How to choose your China lawyer

Our China lawyers have probably a thousand combined times had a foreign company seek help with a China problem for which we cannot economically help them because the contracts on which they wish to sue do not give them any protections. For some reason, we tend to get an increase in these sorts of problems at the end and the beginning of every year and this year seems even worse than years past.

Of those approximately thousand times, the foreign company absolutely never used a good law firm for help with their contract. They instead did the following:

1. Drafted the contract themselves, without a lawyer.

2. Used the contract provided to them by their Chinese counter-part, usually without any changes to it.

3. Used a domestic American, European, or Australian lawyer not fluent in Chinese and not at knowledgable about Chinese law to help them with their China transaction.

4. Used a consultant or an accountant or a “China expert” to help them with their China transaction.

My usual advice to these companies is that they consider hiring the right lawyer to look into suing the lawyers for malpractice and the non-lawyers for practicing law without a license.

What is with these companies, anyway?  I realize that lawyers truly qualified to draft contracts with Chinese companies are expensive, but these costs pale in comparison to the costs eventually incurred by not using the right people for the legal job.

And lest anyone at this point think this is a calloused call for you to retain my law firm, you would be mostly wrong. We’ve never written a post like this, but if I can help just one foreign company not lose its shirt to China, this post will have been worth it. For that reason alone, I cannot resist.

This is a call for you to retain any qualified law firm to help you with your China legal matters and to do so before you encounter big problems. There are many qualified such law firms, in the United States, in China, in Europe, in Australia, in Canada, in Latin America, etc. How do you find such a firm?

  1. Ask your existing lawyer to find you the right lawyer for China.
  2. Ask around about the right lawyer for China. Ask other companies you know that have done business in China. Ask your consultants and your accountants to refer you to the right lawyer and if they claim that they are the right lawyer, you should probably start wondering whether they are the right consultant or accountant for your business.
  3. Search the Internet, but very carefully. See China Lawyers: The Fakes and the Quasi-Fakes and China Lawyers: The Fakes and the Quasi-Fakes, Part 2.

In searching for the right lawyer for your China transaction, you need to realize that there is no free lunch, or even anything close to it. If you get a $8,500 estimate or flat fee from one law firm and a $350 flat fee from a “virtual” lawyer on the Internet, there is almost always something very wrong with the $350 lawyer and, in most instances, you would actually be better off not having a contract than paying (or even not paying) someone to draft a bad contract for you.  See e.g. Why Your NDA is WORSE Than Nothing for China.

What are you seeing out there?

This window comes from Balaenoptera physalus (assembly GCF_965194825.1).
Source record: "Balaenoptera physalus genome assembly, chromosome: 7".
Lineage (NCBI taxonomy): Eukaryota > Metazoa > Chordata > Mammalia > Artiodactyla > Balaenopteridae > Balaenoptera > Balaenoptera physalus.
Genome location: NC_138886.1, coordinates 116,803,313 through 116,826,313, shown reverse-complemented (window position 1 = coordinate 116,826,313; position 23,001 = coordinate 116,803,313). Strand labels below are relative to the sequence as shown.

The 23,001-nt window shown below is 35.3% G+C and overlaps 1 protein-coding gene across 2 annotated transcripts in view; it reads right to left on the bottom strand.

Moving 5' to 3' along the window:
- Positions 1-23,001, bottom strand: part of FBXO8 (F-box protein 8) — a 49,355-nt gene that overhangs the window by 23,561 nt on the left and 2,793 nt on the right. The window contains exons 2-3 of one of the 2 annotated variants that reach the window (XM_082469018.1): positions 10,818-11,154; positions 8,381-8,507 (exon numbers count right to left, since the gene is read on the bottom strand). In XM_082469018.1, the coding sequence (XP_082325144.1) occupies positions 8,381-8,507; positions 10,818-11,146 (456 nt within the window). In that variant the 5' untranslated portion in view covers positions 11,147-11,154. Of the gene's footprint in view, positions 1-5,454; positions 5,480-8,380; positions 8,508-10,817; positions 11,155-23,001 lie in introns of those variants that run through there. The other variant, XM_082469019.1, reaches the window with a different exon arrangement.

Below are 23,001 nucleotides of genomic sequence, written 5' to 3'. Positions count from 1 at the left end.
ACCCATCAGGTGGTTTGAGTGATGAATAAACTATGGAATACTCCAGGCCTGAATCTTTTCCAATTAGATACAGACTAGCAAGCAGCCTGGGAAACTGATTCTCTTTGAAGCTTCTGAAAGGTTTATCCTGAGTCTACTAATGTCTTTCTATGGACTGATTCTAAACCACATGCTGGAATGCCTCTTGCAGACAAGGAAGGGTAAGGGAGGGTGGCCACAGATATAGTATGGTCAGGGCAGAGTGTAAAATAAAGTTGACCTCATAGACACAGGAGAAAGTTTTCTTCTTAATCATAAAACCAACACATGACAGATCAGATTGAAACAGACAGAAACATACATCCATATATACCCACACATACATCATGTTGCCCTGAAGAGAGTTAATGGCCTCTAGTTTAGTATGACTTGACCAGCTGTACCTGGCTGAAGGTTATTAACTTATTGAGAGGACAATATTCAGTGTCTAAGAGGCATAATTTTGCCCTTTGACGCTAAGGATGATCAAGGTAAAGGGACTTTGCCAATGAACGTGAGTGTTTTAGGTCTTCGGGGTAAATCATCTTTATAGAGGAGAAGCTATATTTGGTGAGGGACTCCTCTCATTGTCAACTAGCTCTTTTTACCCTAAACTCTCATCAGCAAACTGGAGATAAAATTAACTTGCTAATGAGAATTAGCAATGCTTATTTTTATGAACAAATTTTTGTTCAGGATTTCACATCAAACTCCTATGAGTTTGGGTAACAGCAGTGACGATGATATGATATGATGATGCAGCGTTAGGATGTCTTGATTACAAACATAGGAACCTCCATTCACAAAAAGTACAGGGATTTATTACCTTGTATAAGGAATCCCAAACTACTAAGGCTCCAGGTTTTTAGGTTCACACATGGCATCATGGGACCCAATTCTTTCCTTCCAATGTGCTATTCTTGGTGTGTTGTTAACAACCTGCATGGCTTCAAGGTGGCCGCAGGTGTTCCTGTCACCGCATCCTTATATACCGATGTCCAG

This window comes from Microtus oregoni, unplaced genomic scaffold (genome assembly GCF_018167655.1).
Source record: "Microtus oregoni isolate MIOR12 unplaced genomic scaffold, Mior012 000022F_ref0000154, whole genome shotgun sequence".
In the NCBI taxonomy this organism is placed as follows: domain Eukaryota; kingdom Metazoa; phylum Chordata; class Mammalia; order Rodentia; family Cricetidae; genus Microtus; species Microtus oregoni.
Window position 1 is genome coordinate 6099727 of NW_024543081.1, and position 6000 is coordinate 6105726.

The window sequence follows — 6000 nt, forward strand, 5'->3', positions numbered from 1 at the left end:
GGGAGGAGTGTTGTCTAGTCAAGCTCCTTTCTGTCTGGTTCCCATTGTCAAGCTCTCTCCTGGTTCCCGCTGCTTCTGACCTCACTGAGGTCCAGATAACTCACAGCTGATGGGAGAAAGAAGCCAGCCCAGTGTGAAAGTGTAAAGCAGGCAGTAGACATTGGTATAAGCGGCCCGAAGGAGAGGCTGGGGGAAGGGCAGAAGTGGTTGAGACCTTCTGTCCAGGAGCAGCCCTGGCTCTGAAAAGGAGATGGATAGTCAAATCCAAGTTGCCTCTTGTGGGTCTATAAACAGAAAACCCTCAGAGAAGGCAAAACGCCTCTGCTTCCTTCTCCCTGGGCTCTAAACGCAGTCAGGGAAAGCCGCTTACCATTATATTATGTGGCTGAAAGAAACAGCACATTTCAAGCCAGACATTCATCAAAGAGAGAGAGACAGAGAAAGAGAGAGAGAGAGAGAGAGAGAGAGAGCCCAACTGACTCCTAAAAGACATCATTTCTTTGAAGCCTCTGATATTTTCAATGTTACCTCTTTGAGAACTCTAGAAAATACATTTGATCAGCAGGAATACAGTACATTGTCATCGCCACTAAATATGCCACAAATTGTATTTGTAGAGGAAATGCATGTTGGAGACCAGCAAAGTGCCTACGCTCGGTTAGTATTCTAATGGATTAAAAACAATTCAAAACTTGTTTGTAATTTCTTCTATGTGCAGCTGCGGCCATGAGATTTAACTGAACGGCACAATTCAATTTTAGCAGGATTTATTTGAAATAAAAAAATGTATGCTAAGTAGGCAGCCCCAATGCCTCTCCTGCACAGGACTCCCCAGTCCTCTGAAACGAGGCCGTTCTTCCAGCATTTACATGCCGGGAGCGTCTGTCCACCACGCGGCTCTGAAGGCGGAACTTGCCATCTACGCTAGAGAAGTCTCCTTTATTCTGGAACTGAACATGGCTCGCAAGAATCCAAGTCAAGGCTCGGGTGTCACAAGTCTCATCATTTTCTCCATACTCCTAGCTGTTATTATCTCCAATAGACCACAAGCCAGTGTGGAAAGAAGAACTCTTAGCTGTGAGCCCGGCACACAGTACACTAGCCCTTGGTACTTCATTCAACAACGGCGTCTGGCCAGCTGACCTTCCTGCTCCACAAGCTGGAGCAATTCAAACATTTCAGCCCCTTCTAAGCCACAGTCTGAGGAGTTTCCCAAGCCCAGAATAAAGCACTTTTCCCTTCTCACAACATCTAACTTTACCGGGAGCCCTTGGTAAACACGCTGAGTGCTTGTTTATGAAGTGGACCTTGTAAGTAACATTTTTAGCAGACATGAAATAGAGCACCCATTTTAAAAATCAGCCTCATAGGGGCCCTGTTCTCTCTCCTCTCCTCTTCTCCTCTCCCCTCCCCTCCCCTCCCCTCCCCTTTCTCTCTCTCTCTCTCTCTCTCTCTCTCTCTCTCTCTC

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Photo of Dan Harris Dan Harris

Dan is a founder of Harris Bricken, an international law firm with lawyers in Los Angeles, Portland, San Francisco, Seattle, China and Spain.

He primarily represents companies doing business in emerging market countries, having spent years building and maintaining a global, professional network. 

Dan is a founder of Harris Bricken, an international law firm with lawyers in Los Angeles, Portland, San Francisco, Seattle, China and Spain.

He primarily represents companies doing business in emerging market countries, having spent years building and maintaining a global, professional network.  His work has been as varied as securing the release of two improperly held helicopters in Papua New Guinea, setting up a legal framework to move slag from Canada to Poland’s interior, overseeing hundreds of litigation and arbitration matters in Korea, helping someone avoid terrorism charges in Japan, and seizing fish product in China to collect on a debt.

He was named as one of only three Washington State Amazing Lawyers in International Law, is AV rated by Martindale-Hubbell Law Directory (its highest rating), is rated 10.0 by AVVO.com (also its highest rating), and is a recognized SuperLawyer.

Dan is a frequent writer and public speaker on doing business in Asia and constantly travels between the United States and Asia. He most commonly speaks on China law issues and is the lead writer of the award winning China Law Blog. Forbes Magazine, Fortune Magazine, the Wall Street Journal, Investors Business Daily, Business Week, The National Law Journal, The Washington Post, The ABA Journal, The Economist, Newsweek, NPR, The New York Times and Inside Counsel have all interviewed Dan regarding various aspects of his international law practice.

Dan is licensed in Washington, Illinois, and Alaska.

In tandem with the international law team at his firm, Dan focuses on setting up/registering companies overseas (via WFOEs, Rep Offices or Joint Ventures), drafting international contracts (NDAs, OEM Agreements, licensing, distribution, etc.), protecting IP (trademarks, trade secrets, copyrights and patents), and overseeing M&A transactions.